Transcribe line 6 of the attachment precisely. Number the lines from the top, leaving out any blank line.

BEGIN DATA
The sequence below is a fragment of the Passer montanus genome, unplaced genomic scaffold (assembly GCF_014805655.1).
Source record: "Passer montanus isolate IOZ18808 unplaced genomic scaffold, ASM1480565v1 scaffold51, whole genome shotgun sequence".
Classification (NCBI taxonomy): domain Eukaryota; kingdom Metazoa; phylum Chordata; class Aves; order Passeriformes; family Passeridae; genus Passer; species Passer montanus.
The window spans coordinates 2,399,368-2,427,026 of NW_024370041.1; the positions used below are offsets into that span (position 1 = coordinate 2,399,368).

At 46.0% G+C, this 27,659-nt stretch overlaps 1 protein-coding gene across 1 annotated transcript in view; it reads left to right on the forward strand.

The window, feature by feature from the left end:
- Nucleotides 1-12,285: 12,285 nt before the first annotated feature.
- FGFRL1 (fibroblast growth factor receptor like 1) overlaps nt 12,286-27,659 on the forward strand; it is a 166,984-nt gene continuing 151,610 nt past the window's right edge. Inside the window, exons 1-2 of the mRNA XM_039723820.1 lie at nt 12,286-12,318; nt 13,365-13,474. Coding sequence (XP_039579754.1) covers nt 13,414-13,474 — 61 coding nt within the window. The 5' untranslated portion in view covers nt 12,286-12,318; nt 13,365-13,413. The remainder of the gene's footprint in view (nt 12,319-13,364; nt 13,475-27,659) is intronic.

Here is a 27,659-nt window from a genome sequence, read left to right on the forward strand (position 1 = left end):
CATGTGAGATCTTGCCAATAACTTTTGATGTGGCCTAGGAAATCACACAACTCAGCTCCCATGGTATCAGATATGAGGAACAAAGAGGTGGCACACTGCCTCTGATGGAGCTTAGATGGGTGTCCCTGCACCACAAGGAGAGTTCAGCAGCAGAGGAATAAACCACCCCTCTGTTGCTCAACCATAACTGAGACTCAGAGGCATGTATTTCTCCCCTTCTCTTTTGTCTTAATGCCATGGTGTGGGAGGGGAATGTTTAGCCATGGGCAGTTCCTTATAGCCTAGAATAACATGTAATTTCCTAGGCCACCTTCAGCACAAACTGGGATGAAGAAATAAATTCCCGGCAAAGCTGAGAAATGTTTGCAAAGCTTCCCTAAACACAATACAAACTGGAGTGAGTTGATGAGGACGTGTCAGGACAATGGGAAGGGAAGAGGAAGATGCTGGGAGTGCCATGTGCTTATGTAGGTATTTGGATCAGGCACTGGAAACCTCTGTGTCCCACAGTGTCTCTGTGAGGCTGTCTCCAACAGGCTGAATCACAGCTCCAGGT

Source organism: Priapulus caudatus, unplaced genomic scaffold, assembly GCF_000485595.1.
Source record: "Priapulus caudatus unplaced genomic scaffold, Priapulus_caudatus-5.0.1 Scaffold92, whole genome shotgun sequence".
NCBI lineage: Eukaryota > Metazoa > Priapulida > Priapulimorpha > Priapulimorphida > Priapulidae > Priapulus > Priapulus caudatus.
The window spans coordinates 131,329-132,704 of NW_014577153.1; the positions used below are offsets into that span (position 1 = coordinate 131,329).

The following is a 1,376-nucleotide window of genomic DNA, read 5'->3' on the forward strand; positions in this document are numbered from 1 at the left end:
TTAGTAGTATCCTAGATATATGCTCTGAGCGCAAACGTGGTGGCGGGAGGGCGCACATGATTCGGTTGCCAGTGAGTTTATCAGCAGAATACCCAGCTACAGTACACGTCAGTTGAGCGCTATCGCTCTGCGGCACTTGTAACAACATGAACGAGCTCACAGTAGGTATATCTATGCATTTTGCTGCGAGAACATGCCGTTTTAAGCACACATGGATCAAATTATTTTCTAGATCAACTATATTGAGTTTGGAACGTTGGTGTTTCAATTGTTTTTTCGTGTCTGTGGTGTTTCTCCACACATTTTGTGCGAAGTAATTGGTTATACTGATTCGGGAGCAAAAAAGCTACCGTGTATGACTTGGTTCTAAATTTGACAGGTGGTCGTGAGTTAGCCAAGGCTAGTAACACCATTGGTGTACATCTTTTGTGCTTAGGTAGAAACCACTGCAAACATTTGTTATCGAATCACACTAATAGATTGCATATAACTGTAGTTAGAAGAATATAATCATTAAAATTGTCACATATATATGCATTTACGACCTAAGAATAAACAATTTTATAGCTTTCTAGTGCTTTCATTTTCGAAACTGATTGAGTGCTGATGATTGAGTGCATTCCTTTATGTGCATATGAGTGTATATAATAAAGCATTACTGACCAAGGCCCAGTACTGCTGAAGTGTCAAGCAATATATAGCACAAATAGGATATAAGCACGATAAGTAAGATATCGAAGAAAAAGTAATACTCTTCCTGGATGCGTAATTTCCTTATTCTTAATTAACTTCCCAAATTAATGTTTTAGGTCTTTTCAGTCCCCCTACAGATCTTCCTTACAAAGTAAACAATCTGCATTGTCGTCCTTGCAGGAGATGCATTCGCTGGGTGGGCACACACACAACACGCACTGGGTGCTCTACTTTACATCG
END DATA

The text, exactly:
The window, feature by feature from the left end: